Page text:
The Productivity Commission’s (PC) recent Migrant Intake Australia report also explicitly stated that around half of Australia’s so-called ‘skilled’ migrants aren’t actually skilled:
…within the skill stream, about half of the visas granted were for ‘secondary applicants’ — partners (who may or may not be skilled) and dependent children… Therefore, while the skill stream has increased relative to the family stream, family immigrants from the skill and family stream still make up about 70 per cent of the Migration Programme (figure 2.8)…
Primary applicants tend to have a better fiscal outcome than secondary applicants — the current system does not consider the age or skills of secondary applicants as part of the criteria for granting permanent skill visas…
There are strong grounds to give much greater weight to a primary applicant if the associated adult secondary applicant has skills or other desirable characteristics likely to improve their own labour market prospects. At the very least, for the sake of transparency and future policy development, Australian Government publications should report primary and secondary skill stream immigrants separately and provide more detailed information about the skills and other traits of adult secondary applicants.
Turnbull’s claim that Australia’s 130,000 strong ‘skilled’ migrant program is alleviating critical skills shortages has also been shot to pieces by a recent major survey from the Bankwest Curtin Economics Centre, which found that 53% of skilled migrants in Western Australia said they are working in lower skilled jobs than before they arrived, with underemployment also rife.
Research conducted in 2013 by Bob Birrell and Ernest Healy similarly found that while 69.3% of Australian graduates aged 25-34 had managerial or professional work in 2011 and only 9.5% were not employed, only 30.9% of non-English-speaking-background [NESB] migrants who were graduates of the same age, who had arrived between 2006 and 2011, had managerial or professional work. And a full 31.1% were not employed. Most of this group of graduate arrivals (79%) were of NESB background:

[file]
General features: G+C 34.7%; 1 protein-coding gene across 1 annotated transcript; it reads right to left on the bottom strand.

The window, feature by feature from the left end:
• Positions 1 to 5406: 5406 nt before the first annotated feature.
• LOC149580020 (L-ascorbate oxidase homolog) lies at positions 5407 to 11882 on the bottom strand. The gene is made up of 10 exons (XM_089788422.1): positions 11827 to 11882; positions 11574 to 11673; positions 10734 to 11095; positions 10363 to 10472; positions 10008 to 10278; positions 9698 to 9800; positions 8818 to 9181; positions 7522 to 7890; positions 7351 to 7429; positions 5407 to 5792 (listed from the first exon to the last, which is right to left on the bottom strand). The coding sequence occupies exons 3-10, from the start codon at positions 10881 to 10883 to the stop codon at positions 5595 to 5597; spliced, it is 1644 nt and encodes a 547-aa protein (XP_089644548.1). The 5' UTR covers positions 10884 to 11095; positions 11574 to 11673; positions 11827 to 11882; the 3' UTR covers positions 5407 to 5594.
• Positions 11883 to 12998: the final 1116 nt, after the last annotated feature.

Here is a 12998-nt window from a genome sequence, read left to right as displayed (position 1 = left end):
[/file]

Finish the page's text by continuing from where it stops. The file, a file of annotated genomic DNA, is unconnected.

Moreover, the Australian Bureau of Statistics’ latest Characteristics of Recent Migrants report, released in June, revealed that migrants have generally worse labour market outcomes than the Australian born population, with recent migrants and temporary residents having an unemployment rate of 7.4% versus 5.4% for the Australian born population, and lower labour force participation (69.8%) than the Australian born population (70.2%):
In short, the claim that Australia’s 200,000 strong migration program is about alleviating skills shortages is a bald faced lie. It is all about providing an endless stream of consumers for the ‘growth lobby’ of bankers, the property industry, and the retail sector, while ordinary residents’ living standards are crush-loaded and their slice of the growing economic pie is reduced:
For readers new to this topic, make sure that you check out MB’s primer on Australia’s population ponzi: